Alistair Maughan’s blog post for Computer Weekly is here.

One response to “Agile in Government IT – don’t knock it

  1. Tony,

    I couldn’t agree more with Jerrett’s sentiment about when to adopt an innovation, and the approach. Having said that it doesn’t address the original comment by Alistair that agile doesn’t fit government – and as of today – I would be inclined to agree.

    Now, before you think I’m siding with a lawyer (heaven forbid), it does illustrate the total lack of understanding within the legal community for how to advise their clients (government included) on how to “do” an agile project.

    Alistair starts by saying an agile contract is for resources – WRONG ! – it’s for a rate of change and a set of agreed deliverable dates, and a termination clause. Note that I don’t include the deliverables in that list – most lawyers feel uncomfortable about that, so can’t believe they should contract without it, but they are invariably wrong at the start of a project, so you end up in change-request hell, so why not start there by contracting for a rate of change?

    Alistair continues by arguing that government customers want fixed-price up-front, so as a lawyer he recommends against agile. How many projects do you know have delivered for the initially quoted price? – Even government understands it gets ‘stiffed’ on the change-request culture that fixed-price contracting breeds – and let’s face it, if you have to resort to the contract, you’ve lost anyway because their lawyers are better than the government ones. Agile delivers early and provides confidence that the “cone of uncertainty” (look it up !) is headed in the right direction, and can typically do so within months of starting a project, so the overall risks are lower.

    Alistair then throws into the mix the usual “procurement” red flag saying we are legally bound as government to select “apples-for-apples” and pick the best price. There are two flaws with this argument – firstly that government already has “frameworks” from which it selects who it wants to work with on a rate-card – so any given project is staffed on T&M anyway – no-one dares to measure the effective value from these suppliers (save when re-negotiations are due) and government is typically 6-10 times less effective at delivering functionality per man-day than the best of the private sector.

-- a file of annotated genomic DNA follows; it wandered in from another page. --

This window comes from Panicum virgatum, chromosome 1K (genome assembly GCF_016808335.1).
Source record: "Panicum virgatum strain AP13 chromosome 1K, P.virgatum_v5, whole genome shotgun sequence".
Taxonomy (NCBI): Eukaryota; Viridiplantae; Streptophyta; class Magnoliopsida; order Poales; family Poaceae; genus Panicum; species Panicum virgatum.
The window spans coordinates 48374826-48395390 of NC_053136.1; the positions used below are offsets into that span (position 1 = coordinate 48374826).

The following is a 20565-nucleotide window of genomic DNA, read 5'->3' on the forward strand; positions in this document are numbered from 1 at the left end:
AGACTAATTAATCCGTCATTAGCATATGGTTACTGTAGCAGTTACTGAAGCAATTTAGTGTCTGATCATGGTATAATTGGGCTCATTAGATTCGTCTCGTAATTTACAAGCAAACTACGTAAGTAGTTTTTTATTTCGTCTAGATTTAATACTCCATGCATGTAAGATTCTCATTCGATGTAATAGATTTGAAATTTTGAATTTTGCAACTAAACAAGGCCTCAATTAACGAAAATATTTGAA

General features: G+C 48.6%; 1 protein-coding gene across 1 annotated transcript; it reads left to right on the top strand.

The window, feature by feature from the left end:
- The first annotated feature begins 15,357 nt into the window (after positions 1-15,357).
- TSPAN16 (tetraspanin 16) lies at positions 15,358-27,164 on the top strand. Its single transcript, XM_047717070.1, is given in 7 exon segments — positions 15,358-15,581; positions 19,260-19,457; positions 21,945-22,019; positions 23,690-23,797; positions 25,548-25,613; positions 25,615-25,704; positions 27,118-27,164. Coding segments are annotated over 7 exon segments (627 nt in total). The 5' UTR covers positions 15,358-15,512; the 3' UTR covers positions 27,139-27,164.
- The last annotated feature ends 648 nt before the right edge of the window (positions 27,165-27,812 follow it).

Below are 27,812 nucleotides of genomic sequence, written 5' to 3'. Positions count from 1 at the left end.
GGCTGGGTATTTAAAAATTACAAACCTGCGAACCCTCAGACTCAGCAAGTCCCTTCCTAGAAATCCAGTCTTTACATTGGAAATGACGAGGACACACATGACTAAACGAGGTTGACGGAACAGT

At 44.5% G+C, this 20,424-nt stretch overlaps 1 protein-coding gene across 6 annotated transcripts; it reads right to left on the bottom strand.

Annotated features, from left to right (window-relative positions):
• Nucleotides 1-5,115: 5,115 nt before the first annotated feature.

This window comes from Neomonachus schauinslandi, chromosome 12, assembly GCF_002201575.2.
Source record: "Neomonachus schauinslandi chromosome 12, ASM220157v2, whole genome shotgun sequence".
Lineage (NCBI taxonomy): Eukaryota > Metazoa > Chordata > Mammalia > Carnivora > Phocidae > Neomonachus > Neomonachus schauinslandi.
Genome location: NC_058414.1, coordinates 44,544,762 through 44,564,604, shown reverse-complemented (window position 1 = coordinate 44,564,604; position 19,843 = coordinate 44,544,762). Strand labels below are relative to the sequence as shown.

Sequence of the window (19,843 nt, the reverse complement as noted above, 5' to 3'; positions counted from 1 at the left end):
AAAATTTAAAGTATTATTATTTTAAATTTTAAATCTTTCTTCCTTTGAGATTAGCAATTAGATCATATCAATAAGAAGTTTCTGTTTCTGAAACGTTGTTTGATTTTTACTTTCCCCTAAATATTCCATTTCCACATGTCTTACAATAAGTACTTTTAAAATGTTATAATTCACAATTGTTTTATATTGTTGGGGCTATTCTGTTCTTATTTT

Secondly there are many mechanisms within public procurement law that enable a customer to select the best supplier of agile resources on a monthly basis if needed – go look up “Dynamic Procurement” in the regulations and then consider that the last time I looked only 9 UK authorities used this process last year, and 5 of them ticked the wrong box accidentally when filling out the form. Perhaps better legal advice on how to use DPS would help?

    Thirdly, Alistair says without the contract containing the deliverables, there would be no recourse to sue the supplier should they fail to deliver. Let’s look at that objectively in the light of the NHS “farce” and whether government will ever recover monies from a failing supplier? – I believe the damages and cancellation costs currently run to £100Ms and beyond – how is that better? Then consider the alternative of an agile project that can be terminated at a moment’s notice with nothing more to pay when the deliverable has been met, or the instant it looks as though it won’t – why isn’t that better for the tax payer?

    Finally Alistair points out that agile requires direct and key involvement of the customer and a level of trust between the parties. Don’t start an agile project if you don’t have these things – and for once I would agree. But then again, why would you start a traditionalproject if you don’t have these things? You’re simply starting on the wrong footing, and likely to need the lawyers. Trust is built upon visibility of deliverables, and agile makes these appear at the start of the project, not at the end. The availability of customer resources is always critical – seemingly they are made available at the end of a project to give evidence when it all goes wrong, so why not spread that commitment throughout the lifecycle?

    As with any innovation, “agile” involves a change in process, and that change in process makes people uncomfortable. Both government and it’s suppliers need to do something different, so both need to be advised on how to change as the very definition of insanity is doing the same thing over and over again and expecting different results (Einstein 1921).